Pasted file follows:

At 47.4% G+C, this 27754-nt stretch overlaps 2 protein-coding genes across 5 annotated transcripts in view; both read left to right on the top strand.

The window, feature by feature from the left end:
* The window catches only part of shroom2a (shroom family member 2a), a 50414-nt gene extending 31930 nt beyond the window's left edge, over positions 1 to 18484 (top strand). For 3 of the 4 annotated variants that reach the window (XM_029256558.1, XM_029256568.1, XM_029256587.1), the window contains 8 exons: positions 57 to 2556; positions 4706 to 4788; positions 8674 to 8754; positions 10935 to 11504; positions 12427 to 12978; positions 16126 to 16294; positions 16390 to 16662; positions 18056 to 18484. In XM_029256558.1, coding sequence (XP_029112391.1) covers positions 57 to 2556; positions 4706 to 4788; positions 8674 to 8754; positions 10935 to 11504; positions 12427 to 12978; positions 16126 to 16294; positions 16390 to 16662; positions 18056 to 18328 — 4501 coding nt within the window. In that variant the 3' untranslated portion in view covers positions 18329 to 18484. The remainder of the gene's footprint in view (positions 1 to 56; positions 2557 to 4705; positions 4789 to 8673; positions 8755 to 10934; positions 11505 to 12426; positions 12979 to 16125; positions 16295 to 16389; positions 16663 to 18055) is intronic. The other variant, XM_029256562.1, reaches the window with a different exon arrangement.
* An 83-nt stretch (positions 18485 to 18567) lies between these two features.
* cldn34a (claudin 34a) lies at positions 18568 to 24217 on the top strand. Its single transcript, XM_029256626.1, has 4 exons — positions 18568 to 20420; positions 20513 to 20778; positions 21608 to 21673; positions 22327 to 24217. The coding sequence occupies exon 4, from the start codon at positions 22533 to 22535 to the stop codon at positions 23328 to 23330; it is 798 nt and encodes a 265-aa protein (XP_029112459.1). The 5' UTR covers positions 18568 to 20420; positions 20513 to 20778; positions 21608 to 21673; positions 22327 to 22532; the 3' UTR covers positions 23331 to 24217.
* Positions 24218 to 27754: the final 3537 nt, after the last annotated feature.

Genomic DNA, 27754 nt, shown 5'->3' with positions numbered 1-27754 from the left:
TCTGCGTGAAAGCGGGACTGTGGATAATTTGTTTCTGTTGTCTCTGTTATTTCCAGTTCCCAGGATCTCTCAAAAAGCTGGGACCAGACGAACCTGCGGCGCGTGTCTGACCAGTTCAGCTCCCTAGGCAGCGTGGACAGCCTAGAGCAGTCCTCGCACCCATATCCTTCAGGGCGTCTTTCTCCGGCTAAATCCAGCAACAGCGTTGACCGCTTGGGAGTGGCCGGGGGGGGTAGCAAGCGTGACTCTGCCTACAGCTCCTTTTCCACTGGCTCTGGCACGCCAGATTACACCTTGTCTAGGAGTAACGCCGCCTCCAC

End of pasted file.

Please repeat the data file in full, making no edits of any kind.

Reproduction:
At 47.4% G+C, this 27754-nt stretch overlaps 2 protein-coding genes across 5 annotated transcripts in view; both read left to right on the top strand.

The window, feature by feature from the left end:
* The window catches only part of shroom2a (shroom family member 2a), a 50414-nt gene extending 31930 nt beyond the window's left edge, over positions 1 to 18484 (top strand). For 3 of the 4 annotated variants that reach the window (XM_029256558.1, XM_029256568.1, XM_029256587.1), the window contains 8 exons: positions 57 to 2556; positions 4706 to 4788; positions 8674 to 8754; positions 10935 to 11504; positions 12427 to 12978; positions 16126 to 16294; positions 16390 to 16662; positions 18056 to 18484. In XM_029256558.1, coding sequence (XP_029112391.1) covers positions 57 to 2556; positions 4706 to 4788; positions 8674 to 8754; positions 10935 to 11504; positions 12427 to 12978; positions 16126 to 16294; positions 16390 to 16662; positions 18056 to 18328 — 4501 coding nt within the window. In that variant the 3' untranslated portion in view covers positions 18329 to 18484. The remainder of the gene's footprint in view (positions 1 to 56; positions 2557 to 4705; positions 4789 to 8673; positions 8755 to 10934; positions 11505 to 12426; positions 12979 to 16125; positions 16295 to 16389; positions 16663 to 18055) is intronic. The other variant, XM_029256562.1, reaches the window with a different exon arrangement.
* An 83-nt stretch (positions 18485 to 18567) lies between these two features.
* cldn34a (claudin 34a) lies at positions 18568 to 24217 on the top strand. Its single transcript, XM_029256626.1, has 4 exons — positions 18568 to 20420; positions 20513 to 20778; positions 21608 to 21673; positions 22327 to 24217. The coding sequence occupies exon 4, from the start codon at positions 22533 to 22535 to the stop codon at positions 23328 to 23330; it is 798 nt and encodes a 265-aa protein (XP_029112459.1). The 5' UTR covers positions 18568 to 20420; positions 20513 to 20778; positions 21608 to 21673; positions 22327 to 22532; the 3' UTR covers positions 23331 to 24217.
* Positions 24218 to 27754: the final 3537 nt, after the last annotated feature.

Genomic DNA, 27754 nt, shown 5'->3' with positions numbered 1-27754 from the left:
TCTGCGTGAAAGCGGGACTGTGGATAATTTGTTTCTGTTGTCTCTGTTATTTCCAGTTCCCAGGATCTCTCAAAAAGCTGGGACCAGACGAACCTGCGGCGCGTGTCTGACCAGTTCAGCTCCCTAGGCAGCGTGGACAGCCTAGAGCAGTCCTCGCACCCATATCCTTCAGGGCGTCTTTCTCCGGCTAAATCCAGCAACAGCGTTGACCGCTTGGGAGTGGCCGGGGGGGGTAGCAAGCGTGACTCTGCCTACAGCTCCTTTTCCACTGGCTCTGGCACGCCAGATTACACCTTGTCTAGGAGTAACGCCGCCTCCAC